1. A rather novel and ingenious contention was put forward by the assessee in this reference. The facts briefly are that the assessee registered his business under the Sales Tax Act on the 1st October, 1946, and conducted his business till the 2nd March, 1949. On that date he transferred the whole of his business as a going concern to a third party. The Sales Tax Officer assessed the assessee in respect of two periods, 1st October, 1946, to 31st March, 1947, and 1st April, 1947, to 1st March, 1949. It will be noticed that both these periods are antecedent to the date of transfer. The assessee admitted the correctness of the amount of assessment, but he denied his liability on the ground that as the business had been transferred by him the liability to pay tax with regard to the business done before the transfer was only upon the transferee and the transferor was absolved from his liability. The Tribunal accepted this contention and the taxing authority has come before us on this reference.
2. Turning to the Act, section 5 imposes the liability upon the dealer whose gross turnover exceeds a certain amount during the relevant period and it makes the dealer liable to pay tax on his turnover. It is not disputed that under this section the assessee became liable to pay tax. Section 6 deals with the levy and rates of tax, and section 8 deals with registration of dealers, and the assessee was registered under this section. Sub-section (6) of that section provides that when any business in respect of which a certificate has been granted under this section has been discontinued or transferred, and the dealer has applied in the prescribed manner for cancellation of his registration, the prescribed authority shall cancel the registration with effect from the prescribed date. This is what the assessee did after he had transferred the business and he ceased to be a registered dealer. Section 10 provides for returns to be made in the prescribed manner and these returns were made by the assessee during the relevant period. Section 11 deals with assessment, and section 12 deals with payment and recovery of tax, and a special machinery is set up by which a registered dealer has to pay the full amount of tax due from him under the Act according to the return that he makes. Therefore, when the assessment takes place under section 11, the assessing authority has to consider the return, the amount paid and to determine whether any further amount is payable by the dealer. Sub-section (4) of section 12 deals with the notice which is to be served upon the dealer and the notice is to be of 30 days' duration and any amount of tax which remains unpaid after the date specified in the notice is made recoverable as an arrear of land revenue. Then comes section 18 which calls for interpretation at our hands, and sub-section (1) provides :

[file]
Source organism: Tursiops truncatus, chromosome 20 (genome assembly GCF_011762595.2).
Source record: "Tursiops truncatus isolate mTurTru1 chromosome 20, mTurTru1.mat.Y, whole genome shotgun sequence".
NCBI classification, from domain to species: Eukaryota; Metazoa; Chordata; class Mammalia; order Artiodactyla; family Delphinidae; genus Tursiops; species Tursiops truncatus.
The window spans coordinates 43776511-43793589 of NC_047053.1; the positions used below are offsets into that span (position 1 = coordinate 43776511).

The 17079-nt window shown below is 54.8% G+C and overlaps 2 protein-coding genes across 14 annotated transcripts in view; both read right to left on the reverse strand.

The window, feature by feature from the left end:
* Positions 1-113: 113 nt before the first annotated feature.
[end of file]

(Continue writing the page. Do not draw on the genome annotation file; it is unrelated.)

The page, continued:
'When the ownership of the business of a dealer liable to pay the tax under this Act is entirely transferred, any tax payable in respect of such business and remaining unpaid at the time of the transfer shall be payable by the transferee as if he were the dealer liable to pay such tax; and the transferee shall also be liable to pay tax under this Act on the sales or supplies of goods effected by him with effect from the date of such transfer and shall within thirty days of the transfer apply for registration under section 8 or 8A, as the case may be, unless he already holds a certificate of registration.'